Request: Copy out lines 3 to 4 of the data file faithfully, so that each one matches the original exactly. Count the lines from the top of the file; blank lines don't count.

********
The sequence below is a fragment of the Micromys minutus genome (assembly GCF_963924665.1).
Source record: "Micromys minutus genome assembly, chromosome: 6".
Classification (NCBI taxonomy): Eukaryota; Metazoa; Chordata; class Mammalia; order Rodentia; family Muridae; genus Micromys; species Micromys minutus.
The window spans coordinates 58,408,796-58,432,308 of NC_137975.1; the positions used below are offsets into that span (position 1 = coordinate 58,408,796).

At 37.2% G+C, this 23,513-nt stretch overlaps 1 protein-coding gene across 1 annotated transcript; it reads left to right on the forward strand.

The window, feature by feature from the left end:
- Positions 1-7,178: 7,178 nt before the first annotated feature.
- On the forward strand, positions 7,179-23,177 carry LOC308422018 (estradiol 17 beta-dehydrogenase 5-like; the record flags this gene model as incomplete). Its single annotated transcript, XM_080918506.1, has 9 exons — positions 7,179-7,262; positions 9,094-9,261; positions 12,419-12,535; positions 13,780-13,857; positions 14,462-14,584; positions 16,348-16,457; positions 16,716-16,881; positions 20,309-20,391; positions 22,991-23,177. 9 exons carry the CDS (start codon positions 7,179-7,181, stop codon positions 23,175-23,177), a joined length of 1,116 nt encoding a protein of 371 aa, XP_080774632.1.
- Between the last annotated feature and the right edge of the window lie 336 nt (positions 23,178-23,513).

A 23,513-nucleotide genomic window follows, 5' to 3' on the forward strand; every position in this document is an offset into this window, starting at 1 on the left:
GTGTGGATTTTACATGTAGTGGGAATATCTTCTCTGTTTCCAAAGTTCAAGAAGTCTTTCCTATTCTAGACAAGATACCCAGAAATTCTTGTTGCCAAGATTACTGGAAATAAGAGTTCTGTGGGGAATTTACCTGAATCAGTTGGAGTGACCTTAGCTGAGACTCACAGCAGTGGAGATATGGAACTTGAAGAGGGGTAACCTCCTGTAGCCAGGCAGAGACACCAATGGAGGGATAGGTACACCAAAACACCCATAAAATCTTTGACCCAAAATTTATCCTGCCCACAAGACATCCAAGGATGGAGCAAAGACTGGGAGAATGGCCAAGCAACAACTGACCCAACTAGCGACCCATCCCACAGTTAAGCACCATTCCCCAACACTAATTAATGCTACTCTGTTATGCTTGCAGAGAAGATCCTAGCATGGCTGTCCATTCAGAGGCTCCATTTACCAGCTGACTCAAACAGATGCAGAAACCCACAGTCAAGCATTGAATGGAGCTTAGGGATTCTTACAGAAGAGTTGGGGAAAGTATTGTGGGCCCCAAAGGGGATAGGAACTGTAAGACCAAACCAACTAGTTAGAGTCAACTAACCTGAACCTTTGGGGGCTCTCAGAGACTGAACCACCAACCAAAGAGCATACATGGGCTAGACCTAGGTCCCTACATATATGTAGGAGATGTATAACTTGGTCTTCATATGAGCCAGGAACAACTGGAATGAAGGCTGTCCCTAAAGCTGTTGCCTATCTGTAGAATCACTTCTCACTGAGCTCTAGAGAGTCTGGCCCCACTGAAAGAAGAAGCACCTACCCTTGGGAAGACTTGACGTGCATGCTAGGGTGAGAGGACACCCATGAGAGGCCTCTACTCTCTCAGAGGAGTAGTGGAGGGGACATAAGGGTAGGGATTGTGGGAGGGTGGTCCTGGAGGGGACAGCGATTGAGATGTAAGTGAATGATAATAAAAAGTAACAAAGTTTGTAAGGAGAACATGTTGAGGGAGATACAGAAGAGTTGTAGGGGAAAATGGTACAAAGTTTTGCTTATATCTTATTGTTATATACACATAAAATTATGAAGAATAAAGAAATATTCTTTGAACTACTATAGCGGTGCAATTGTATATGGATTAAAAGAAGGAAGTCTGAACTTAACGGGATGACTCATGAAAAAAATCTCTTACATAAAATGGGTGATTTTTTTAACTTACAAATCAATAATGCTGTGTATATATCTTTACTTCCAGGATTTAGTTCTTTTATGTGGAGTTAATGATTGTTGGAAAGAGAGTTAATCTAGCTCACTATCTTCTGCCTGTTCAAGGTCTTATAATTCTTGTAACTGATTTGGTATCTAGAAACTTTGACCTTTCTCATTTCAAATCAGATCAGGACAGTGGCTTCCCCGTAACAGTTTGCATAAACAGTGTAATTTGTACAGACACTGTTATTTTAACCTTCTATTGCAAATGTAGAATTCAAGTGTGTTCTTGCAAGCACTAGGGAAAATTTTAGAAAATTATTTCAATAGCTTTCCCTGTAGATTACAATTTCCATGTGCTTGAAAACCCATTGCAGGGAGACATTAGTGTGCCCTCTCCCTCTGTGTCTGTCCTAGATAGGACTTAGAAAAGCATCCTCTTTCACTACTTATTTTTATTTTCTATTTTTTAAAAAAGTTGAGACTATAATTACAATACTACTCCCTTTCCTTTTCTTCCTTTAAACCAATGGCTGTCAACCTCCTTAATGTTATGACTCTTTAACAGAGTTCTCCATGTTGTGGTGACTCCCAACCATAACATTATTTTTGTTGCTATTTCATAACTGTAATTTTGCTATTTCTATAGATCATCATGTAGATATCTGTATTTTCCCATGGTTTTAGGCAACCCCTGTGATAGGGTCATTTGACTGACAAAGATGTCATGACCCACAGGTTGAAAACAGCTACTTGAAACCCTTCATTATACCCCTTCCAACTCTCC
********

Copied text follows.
Classification (NCBI taxonomy): Eukaryota; Metazoa; Chordata; class Mammalia; order Rodentia; family Muridae; genus Micromys; species Micromys minutus.
The window spans coordinates 58,408,796-58,432,308 of NC_137975.1; the positions used below are offsets into that span (position 1 = coordinate 58,408,796).